Black Immigrant Daily News
The Natural Resource Fund is banked at the US Federal Reserve Bank of New York
As the Guyana Government continues on its massive transformation agenda, it is expected that more than US$5 billion will be withdrawn from the Natural Resource Fund (NRF) account over the coming years to finance major developmental projects in the country.
This is according to Finance Minister, Dr Ashni Singh during a presentation on Thursday at the International Energy Conference being held at the Marriott Hotel in Georgetown.
Dr Singh disclosed that based on current oil prices, Guyana is projected to have a balance of some US$10.7 billion by 2026 in the NRF, which holds the country’s earnings from oil production activities offshore Guyana. The NRF account is being held at the Federal Reserve Bank of New York in the United States of America.
However, the Finance Minister sought to dispel assumptions that staggering amounts of monies are being accumulated in the NRF account. He reminded that the 2021 NRF Act allows for annual withdrawals to fund capital projects and as a result, there would only be some US$5.4 billion left in the NRF by 2026.
This means that approximately US$5.3 billion will be withdrawn from the country’s sovereign wealth fund over the next three years.
“Cumulatively, based on these very assumptions, we would be looking at by the end of 2026, total deposits into the Fund of US$10.7 billion. Total withdrawals from the Fund, in line with the legislative formula, of US$5.3 billion… with a balance of just under five and a half billion US dollars,” Dr Singh stated.
He further explained, however, that these figures were based on current oil market prices and did not take into account the future ramping up of oil production. By 2027, Guyana is expected to be producing some one million barrels of oil per day in the ExxonMobil-operated offshore Stabroek Block, alone.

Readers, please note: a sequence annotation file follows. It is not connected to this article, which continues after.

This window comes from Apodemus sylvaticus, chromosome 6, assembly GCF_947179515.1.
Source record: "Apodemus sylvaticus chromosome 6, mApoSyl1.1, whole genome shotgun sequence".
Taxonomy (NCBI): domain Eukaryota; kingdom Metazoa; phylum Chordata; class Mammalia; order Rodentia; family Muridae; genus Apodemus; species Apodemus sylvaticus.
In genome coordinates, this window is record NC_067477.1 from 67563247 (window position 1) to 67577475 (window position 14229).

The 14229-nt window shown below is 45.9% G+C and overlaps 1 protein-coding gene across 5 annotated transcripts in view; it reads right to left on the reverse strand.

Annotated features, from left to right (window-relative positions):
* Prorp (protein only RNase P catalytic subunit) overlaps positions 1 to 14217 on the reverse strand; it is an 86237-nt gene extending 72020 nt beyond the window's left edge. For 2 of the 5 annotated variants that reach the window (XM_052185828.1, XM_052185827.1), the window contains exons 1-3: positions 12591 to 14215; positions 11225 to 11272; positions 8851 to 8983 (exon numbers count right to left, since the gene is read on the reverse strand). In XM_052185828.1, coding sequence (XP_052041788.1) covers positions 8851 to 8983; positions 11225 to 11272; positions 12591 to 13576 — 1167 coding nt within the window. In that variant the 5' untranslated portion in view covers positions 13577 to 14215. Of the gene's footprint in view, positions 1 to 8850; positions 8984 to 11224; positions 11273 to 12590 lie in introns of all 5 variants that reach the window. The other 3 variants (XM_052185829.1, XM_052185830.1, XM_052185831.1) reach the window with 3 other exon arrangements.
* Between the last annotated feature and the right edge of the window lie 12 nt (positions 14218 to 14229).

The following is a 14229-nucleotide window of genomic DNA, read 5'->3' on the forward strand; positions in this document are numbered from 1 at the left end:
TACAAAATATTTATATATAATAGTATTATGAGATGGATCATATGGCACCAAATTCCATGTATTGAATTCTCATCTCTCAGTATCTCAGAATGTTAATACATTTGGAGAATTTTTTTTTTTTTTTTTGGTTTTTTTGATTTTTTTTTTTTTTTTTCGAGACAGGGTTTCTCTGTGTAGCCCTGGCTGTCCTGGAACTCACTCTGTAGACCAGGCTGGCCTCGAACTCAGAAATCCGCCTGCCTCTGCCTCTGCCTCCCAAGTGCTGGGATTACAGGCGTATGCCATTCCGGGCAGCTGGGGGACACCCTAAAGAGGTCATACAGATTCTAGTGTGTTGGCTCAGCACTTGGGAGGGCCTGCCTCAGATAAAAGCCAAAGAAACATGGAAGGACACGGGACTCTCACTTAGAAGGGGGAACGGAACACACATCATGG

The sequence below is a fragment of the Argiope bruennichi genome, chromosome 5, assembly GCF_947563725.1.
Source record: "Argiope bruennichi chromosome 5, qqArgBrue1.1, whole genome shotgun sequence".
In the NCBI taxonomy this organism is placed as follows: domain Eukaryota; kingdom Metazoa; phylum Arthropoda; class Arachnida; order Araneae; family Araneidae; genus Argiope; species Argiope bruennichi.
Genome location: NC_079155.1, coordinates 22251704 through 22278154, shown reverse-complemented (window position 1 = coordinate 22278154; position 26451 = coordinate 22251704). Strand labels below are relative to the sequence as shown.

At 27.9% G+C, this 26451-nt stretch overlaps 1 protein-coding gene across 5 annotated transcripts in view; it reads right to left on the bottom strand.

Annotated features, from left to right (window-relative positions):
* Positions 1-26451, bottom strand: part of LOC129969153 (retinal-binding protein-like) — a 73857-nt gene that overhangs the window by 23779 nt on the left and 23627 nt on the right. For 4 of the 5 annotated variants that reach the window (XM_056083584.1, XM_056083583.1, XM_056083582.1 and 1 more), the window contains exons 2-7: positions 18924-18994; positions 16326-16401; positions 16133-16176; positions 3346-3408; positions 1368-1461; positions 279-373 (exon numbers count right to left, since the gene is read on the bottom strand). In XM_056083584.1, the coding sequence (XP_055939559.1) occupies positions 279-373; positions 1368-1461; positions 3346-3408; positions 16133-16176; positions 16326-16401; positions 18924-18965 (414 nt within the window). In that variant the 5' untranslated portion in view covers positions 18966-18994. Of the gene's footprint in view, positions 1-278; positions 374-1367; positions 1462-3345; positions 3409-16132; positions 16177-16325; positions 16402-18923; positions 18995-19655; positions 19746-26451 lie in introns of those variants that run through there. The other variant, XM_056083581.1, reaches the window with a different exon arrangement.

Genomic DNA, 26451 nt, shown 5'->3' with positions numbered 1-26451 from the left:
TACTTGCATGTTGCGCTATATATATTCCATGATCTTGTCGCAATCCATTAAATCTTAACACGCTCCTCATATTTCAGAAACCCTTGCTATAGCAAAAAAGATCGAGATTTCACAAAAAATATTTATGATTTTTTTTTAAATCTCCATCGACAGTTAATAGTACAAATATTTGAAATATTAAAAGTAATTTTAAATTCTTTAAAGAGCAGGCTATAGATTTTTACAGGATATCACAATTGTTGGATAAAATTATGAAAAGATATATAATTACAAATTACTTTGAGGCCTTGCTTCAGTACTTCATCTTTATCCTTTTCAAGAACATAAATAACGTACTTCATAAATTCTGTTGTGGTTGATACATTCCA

“Of course, as production ramps up further beyond 2026 as we get up to a million barrels a day and beyond, obviously deposits into the Fund will grow commensurately as will the balance… So, we’re looking at transferring, based on the current [transfer] formula [built in the NRF Act], US$1.002 billion in 2023, and into the medium term, we’re looking at about US$1.2 billion annually,” the Minister indicated.
Only last week, he announced that the Government made its first drawdown from the NRF for 2023 to the tune of US$200 million or G$41.6 billion. This money was transferred to the Consolidated Fund to “finance national development priorities” following the passage of Budget 2023 in the National Assembly earlier this month.
In his Budget presentation in January, the Finance Minister reported that Government had withdrawn some US$607.6 million last year to finance national development priorities in the 2022 Budget. At the end of 2022, the overall balance in the NRF, inclusive of interest income and after transfers to the budget, amounted to US$1271.8 million.
This year, Guyana is expected to earn an estimated US$1406.6 million in profit oil and another US$225.2 million in royalties.
According to the Finance Minister during his presentation on the macroeconomic outlook of Guyana, it is important to ensure that the moment is seized now to lay the foundation for investments to be made on initiatives that are critical to long-term economic growth in the country.
“We see this as the moment to ensure that we invest in the things that matter for long-term economic growth; we see as critical for long-term economic growth and, in particular, that we address the historic infrastructural impediments to long-term economic growth.
And so, there has been a conscious decision in Government to reorient the composition of the [National] Budget from Government consumption of goods and services to Government investment, and in particular, investment in infrastructure,” Dr Singh asserted.
Among the major infrastructural projects that Budget 2023 allocated funding for is the People’s Progressive Party/Civic (PPP/C) model gas-to-energy initiative, which will see rich-gas being piped from the Stabroek Block offshore to onshore in Region Three to support a 300-megawatt (MW) power plant and an integrated Natural Gas Liquid (NGL) plant at Wales, West Bank Demerara (WBD).
So far, Government has spent $24.6 billion on the start-up of this project and another $43.3 billion was budgeted this year so as to meet the deadline to deliver rich gas to fuel the power plant by the end of 2024 and to have the NGL plant online by 2025.
Additionally, some $5.2 billion was set aside this year for works on the new Demerara River bridge. Preparatory works have commenced with an aggressive work programme this year to advance construction of the high span, four-lane permanent hybrid concrete and cable-stayed structure.
Moreover, Government has injected another $11.9 billion in 2023 for ongoing construction works on the Linden-Mabura Hill Road. The first phase of works on the highway, which will ultimately link Linden to Lethem and improve access to Brazil, have commenced.